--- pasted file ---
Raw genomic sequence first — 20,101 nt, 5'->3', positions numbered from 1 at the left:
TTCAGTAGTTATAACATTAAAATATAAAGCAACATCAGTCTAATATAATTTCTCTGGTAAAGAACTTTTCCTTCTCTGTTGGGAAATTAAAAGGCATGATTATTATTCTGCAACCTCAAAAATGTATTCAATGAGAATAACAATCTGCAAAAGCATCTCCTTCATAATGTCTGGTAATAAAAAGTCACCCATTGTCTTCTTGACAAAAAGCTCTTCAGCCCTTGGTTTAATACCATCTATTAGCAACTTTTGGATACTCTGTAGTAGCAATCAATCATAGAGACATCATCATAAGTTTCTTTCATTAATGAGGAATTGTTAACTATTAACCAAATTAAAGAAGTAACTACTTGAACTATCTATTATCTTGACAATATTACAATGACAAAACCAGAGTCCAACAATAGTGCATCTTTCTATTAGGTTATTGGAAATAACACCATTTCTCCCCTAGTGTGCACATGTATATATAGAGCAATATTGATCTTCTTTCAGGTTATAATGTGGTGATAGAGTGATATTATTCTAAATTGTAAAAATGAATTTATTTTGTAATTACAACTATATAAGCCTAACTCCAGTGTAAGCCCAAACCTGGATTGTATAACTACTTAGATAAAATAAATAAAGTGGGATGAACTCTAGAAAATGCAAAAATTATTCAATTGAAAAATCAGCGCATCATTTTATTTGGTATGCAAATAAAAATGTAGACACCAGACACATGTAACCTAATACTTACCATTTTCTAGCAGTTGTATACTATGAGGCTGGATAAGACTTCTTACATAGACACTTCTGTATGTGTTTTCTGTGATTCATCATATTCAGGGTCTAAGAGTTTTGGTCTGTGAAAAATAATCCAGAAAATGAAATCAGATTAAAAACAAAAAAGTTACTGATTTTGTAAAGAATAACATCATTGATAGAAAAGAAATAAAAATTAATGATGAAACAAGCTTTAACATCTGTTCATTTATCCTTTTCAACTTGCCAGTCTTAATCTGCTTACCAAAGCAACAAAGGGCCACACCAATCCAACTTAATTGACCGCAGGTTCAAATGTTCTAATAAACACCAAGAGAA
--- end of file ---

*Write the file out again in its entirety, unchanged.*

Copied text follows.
Raw genomic sequence first — 20,101 nt, 5'->3', positions numbered from 1 at the left:
TTCAGTAGTTATAACATTAAAATATAAAGCAACATCAGTCTAATATAATTTCTCTGGTAAAGAACTTTTCCTTCTCTGTTGGGAAATTAAAAGGCATGATTATTATTCTGCAACCTCAAAAATGTATTCAATGAGAATAACAATCTGCAAAAGCATCTCCTTCATAATGTCTGGTAATAAAAAGTCACCCATTGTCTTCTTGACAAAAAGCTCTTCAGCCCTTGGTTTAATACCATCTATTAGCAACTTTTGGATACTCTGTAGTAGCAATCAATCATAGAGACATCATCATAAGTTTCTTTCATTAATGAGGAATTGTTAACTATTAACCAAATTAAAGAAGTAACTACTTGAACTATCTATTATCTTGACAATATTACAATGACAAAACCAGAGTCCAACAATAGTGCATCTTTCTATTAGGTTATTGGAAATAACACCATTTCTCCCCTAGTGTGCACATGTATATATAGAGCAATATTGATCTTCTTTCAGGTTATAATGTGGTGATAGAGTGATATTATTCTAAATTGTAAAAATGAATTTATTTTGTAATTACAACTATATAAGCCTAACTCCAGTGTAAGCCCAAACCTGGATTGTATAACTACTTAGATAAAATAAATAAAGTGGGATGAACTCTAGAAAATGCAAAAATTATTCAATTGAAAAATCAGCGCATCATTTTATTTGGTATGCAAATAAAAATGTAGACACCAGACACATGTAACCTAATACTTACCATTTTCTAGCAGTTGTATACTATGAGGCTGGATAAGACTTCTTACATAGACACTTCTGTATGTGTTTTCTGTGATTCATCATATTCAGGGTCTAAGAGTTTTGGTCTGTGAAAAATAATCCAGAAAATGAAATCAGATTAAAAACAAAAAAGTTACTGATTTTGTAAAGAATAACATCATTGATAGAAAAGAAATAAAAATTAATGATGAAACAAGCTTTAACATCTGTTCATTTATCCTTTTCAACTTGCCAGTCTTAATCTGCTTACCAAAGCAACAAAGGGCCACACCAATCCAACTTAATTGACCGCAGGTTCAAATGTTCTAATAAACACCAAGAGAA